The United Nation Children Emergency Fund (UNICEF) says one in four of the world’s school-aged children – nearly half a billion, live in countries, including Nigeria, affected by crises.
WHO also says that as many as 476 million children and young people between the ages of three years and 18 years live in 35 countries affected by crises.
It says 80 million of them have had their education disrupted or destroyed by emergencies and protracted crises and over 16 million are in refugee, internally displaced and other populations of concern in these same affected countries.
UNICEF added that the situation for girls is even worse.
The organisation announced the launch of “Education Cannot Wait” programme, a new fund to better coordinate support and drive investment in education for children and youth affected by humanitarian emergencies and protracted crises.
It has a funding target of $3.85 billion over five years.
It aims to bridge the gap between humanitarian interventions during crises and long-term development afterwards, through predictable funding.
UN Special Envoy for Global Education, Gordon Brown, presented the new fund at the World Humanitarian Summit (WHS), a two-day conference that opened in Istanbul, Turkey.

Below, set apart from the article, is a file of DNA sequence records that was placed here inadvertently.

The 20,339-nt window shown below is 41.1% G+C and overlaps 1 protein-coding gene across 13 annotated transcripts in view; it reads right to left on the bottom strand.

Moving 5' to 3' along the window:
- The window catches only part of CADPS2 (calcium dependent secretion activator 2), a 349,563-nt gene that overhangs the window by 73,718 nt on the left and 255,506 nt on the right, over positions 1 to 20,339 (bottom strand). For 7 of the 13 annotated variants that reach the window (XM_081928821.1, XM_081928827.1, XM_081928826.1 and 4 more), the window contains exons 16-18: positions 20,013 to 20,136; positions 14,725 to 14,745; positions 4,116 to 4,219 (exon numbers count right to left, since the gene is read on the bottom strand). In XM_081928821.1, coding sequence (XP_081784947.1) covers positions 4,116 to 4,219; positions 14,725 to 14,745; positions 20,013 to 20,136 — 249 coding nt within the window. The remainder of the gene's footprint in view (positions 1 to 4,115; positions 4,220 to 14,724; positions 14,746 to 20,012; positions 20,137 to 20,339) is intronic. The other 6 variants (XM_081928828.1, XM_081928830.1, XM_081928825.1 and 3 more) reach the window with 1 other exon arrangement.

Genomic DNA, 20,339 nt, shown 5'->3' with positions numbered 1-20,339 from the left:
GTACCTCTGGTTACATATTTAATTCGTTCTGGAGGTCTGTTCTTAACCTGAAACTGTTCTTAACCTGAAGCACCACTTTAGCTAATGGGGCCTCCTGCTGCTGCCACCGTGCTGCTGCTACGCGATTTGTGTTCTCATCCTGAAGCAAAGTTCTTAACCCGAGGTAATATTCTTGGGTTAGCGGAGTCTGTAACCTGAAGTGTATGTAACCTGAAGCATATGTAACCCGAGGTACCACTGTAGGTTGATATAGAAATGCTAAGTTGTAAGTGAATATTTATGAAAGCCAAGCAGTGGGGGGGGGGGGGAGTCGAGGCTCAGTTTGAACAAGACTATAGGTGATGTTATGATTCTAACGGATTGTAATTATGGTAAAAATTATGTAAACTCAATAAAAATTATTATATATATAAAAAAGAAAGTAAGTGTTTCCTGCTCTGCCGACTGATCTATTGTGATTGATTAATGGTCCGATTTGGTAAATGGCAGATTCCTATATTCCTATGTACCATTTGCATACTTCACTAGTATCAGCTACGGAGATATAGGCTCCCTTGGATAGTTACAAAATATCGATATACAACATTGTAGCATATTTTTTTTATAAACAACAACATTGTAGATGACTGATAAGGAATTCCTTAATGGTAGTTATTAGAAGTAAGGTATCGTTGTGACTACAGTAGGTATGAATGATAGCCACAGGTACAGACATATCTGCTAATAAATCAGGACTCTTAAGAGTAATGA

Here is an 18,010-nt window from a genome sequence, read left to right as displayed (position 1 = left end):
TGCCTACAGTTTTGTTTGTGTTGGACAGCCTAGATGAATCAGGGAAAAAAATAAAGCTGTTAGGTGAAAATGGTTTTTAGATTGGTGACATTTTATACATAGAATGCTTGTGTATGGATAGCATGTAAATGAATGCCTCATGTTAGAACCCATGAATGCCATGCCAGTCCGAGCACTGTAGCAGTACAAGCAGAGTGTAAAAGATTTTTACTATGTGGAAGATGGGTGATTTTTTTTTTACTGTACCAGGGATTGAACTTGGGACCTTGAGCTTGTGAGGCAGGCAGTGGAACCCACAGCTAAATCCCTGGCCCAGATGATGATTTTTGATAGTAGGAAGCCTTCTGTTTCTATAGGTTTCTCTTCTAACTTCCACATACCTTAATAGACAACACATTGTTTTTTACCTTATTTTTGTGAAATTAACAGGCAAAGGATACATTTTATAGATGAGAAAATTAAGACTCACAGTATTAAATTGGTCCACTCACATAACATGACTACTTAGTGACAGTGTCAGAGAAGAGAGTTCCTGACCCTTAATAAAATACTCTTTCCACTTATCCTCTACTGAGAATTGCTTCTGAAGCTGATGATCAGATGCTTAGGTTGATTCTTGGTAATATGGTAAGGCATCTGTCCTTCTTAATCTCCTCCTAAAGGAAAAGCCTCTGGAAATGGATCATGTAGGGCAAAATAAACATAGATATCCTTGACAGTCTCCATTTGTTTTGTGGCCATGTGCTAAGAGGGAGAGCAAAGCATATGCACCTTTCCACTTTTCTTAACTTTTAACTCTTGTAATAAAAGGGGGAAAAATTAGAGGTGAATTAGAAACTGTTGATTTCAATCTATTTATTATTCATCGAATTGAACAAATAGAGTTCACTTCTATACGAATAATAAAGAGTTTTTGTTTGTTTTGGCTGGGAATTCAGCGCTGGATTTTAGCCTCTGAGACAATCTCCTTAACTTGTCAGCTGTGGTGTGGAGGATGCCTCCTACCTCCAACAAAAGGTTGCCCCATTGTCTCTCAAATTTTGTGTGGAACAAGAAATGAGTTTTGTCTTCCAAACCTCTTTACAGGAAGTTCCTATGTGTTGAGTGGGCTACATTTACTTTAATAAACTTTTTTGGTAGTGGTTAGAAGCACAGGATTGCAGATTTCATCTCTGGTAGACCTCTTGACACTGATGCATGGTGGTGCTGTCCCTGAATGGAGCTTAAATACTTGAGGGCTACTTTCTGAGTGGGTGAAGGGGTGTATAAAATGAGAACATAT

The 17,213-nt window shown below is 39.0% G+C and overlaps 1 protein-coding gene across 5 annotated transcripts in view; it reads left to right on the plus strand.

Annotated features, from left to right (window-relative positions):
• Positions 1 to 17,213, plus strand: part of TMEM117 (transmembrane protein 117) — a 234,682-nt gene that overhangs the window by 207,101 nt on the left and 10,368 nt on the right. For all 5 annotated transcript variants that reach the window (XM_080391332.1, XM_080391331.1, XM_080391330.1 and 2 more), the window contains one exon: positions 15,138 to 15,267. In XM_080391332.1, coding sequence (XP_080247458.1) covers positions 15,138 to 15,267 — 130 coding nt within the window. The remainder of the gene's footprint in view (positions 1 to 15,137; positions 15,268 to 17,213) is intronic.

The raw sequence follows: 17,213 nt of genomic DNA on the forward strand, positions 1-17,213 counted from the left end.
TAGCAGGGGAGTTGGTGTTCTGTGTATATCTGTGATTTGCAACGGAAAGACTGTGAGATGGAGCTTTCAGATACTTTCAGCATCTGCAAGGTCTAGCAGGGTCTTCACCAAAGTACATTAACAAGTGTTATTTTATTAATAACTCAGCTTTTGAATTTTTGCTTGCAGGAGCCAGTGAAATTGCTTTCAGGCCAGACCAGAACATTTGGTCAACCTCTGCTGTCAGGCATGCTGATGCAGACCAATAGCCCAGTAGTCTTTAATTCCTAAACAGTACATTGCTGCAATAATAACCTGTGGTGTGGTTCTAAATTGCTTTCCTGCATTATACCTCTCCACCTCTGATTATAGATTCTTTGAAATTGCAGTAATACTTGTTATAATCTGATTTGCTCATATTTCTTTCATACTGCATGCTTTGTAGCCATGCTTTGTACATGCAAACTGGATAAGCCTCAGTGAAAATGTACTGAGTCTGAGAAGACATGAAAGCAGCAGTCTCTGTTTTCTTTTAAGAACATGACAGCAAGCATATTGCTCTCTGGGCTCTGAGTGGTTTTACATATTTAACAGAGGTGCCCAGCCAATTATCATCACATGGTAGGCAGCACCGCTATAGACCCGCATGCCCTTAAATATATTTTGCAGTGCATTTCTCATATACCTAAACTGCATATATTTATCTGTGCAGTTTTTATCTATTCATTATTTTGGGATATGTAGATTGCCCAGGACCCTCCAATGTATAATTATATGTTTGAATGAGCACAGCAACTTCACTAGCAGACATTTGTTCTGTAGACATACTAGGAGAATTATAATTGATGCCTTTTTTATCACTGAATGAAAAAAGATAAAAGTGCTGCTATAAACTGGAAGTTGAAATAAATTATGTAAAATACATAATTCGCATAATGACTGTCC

He said “action now has to happen urgently because of the sheer scale of numbers of children impacted”.
Specifically designed for education in emergencies, the fund, he added, also aims to reach more than 13.6 million children and youth living in crisis situations, such as conflict, natural disasters and disease outbreaks, with quality education over the next five years.
“These young people are missing out on schooling and this is becoming a full-blown global crisis that will haunt the world for generations,” Brown said.
On average, the UN estimates that less than two per cent of humanitarian aid currently goes to funding education.
The UN also education systems equipped to cope with protracted crises cannot be built on the foundations of short-term and unpredictable appeals and the UN also said that less than two per cent of all humanitarian funding goes to education every year since 2010, with a current estimated $9 billion gap for education in emergencies annually.
UN also added that conflict, natural disasters, displacement, epidemics and other crises pose a serious threat to the 2030 Sustainable Development Goals (SDGs) for education.